ASD annual cyber threat report finds cybercrime is on the rise


In its recent report, the Australian Signals Directorate revealed that cybercrime reporting in Australia had risen 23% year on year. In terms of numbers, almost 300 reports were logged every day, a total of 94,000 for the year.

The Annual Cyber Threat Report identified several key trends over the previous financial year, principal among them was the increased threat to critical infrastructure, which saw attacks by state actors leveraging the connected nature of operational technology.
According to the report, the average cost of an incident was up 14% on the previous year, with md-sized businesses suffering most. The average cost of an incident was $97,200 for mid-sized businesses, compared to $46,000 for small business and $71,600 for larger businesses.

Identity fraud, online banking fraud and online shopping fraud were the most often reported crimes against individuals, whilst email compromise and online banking fraud also plagues businesses across the country.

Ransomware continues to be a major attack vector, accounting for around 10% of incidents reported last year. For businesses large and small, supply chain vulnerabilities can be exploited all too easily. The increasingly sophisticated and persistent nature of cyberattacks demands the use of sophisticated, proactive anti-malware solutions.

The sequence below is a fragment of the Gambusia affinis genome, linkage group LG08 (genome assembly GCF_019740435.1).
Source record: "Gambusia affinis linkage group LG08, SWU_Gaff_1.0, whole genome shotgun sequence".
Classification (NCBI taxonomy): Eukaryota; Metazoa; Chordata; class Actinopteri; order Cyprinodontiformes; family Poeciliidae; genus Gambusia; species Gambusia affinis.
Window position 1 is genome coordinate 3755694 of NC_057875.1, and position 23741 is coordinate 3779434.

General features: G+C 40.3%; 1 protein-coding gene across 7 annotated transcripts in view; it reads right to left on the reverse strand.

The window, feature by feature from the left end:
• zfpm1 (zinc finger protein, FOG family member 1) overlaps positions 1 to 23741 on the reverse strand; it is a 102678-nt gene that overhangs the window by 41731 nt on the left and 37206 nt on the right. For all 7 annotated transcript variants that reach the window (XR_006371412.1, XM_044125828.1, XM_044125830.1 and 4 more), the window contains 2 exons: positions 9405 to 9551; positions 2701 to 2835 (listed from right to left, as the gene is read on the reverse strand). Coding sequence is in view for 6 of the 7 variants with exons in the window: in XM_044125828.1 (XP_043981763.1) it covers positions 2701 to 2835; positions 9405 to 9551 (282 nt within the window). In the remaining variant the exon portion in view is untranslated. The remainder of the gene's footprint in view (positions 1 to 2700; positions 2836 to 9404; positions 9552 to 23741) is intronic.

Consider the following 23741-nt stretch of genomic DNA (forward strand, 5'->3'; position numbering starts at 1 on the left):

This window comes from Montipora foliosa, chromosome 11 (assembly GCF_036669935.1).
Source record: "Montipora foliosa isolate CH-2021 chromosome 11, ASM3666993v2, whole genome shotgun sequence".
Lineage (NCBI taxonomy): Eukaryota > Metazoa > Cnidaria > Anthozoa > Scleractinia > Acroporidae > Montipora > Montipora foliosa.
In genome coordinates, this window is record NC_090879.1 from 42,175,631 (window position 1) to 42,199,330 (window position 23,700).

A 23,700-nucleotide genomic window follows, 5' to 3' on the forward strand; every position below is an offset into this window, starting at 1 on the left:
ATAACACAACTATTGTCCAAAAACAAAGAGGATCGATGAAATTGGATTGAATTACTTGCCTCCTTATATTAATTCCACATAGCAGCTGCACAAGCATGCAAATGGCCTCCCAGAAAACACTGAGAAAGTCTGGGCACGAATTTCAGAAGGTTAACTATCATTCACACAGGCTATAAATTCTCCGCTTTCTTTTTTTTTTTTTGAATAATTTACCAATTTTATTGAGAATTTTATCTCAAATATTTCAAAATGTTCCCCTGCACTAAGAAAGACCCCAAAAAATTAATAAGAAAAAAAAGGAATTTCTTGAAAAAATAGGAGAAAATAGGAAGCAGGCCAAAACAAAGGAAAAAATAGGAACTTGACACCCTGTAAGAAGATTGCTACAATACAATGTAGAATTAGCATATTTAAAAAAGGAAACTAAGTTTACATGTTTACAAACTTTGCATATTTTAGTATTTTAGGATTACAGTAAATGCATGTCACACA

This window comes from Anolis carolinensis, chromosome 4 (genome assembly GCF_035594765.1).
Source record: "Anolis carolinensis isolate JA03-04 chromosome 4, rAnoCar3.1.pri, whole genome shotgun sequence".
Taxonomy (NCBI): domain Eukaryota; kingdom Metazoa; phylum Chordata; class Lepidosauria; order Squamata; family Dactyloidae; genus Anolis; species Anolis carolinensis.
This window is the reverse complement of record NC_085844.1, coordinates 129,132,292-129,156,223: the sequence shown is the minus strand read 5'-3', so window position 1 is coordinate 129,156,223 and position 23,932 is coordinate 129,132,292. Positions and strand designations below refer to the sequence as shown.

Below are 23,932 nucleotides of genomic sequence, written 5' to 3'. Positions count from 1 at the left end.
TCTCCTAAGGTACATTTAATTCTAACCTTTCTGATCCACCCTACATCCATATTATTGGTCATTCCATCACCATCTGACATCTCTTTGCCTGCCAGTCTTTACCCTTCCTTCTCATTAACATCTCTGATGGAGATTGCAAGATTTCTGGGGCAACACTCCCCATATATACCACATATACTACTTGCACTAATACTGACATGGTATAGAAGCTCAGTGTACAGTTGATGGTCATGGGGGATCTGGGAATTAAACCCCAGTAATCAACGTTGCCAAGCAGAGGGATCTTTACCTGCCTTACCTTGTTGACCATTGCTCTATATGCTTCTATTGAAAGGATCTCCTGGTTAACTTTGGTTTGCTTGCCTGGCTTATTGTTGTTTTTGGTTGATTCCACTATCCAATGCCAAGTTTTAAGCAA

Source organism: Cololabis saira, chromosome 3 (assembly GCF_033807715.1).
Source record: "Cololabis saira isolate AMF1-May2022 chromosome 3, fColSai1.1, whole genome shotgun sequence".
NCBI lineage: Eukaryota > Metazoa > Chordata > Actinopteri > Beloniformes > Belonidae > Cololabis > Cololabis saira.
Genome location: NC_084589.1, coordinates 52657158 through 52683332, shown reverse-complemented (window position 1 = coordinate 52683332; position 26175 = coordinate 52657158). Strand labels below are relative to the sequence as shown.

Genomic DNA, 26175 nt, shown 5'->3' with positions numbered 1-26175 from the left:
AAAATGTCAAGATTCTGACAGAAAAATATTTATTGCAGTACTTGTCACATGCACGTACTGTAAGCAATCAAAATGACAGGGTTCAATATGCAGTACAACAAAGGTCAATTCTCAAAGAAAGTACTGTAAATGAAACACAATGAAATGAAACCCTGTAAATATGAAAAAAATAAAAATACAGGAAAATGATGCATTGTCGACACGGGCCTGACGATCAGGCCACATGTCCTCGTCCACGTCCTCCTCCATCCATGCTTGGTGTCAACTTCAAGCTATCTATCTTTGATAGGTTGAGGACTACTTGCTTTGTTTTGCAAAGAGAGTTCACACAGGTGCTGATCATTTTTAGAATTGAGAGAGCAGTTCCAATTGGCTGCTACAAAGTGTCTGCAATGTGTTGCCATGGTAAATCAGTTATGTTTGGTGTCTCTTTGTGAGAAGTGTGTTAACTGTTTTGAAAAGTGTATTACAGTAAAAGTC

Commenting on an article published on Senetas CEO Andrew Wilson said:


“In the ASD report, we’re reminded of two persistent challenges in the enterprise threat landscape: insufficient patching and the risky overlap of IT and operational technology (OT) networks. As a global leader in this area, we really want to emphasise the importance of specialised network encryption solutions.

These should be exclusively dedicated to security, not split between tasks like routing and encrypting data. This focused approach to encryption is a key factor in our success with the US federal government and Australian defence sectors.

Recognising the threat of compromised IT networks as a backdoor to OT environments is critical, especially for the increasing number of organisations that find themselves falling under the Security of Critical Infrastructure Act. Additionally, encrypting networks and ensuring authentication to prevent malware infiltration are essential steps for robust IT security.

We couldn’t be more pleased to see the ASD report specifically call this out as an area for senior business leaders to consider in the months to come.”



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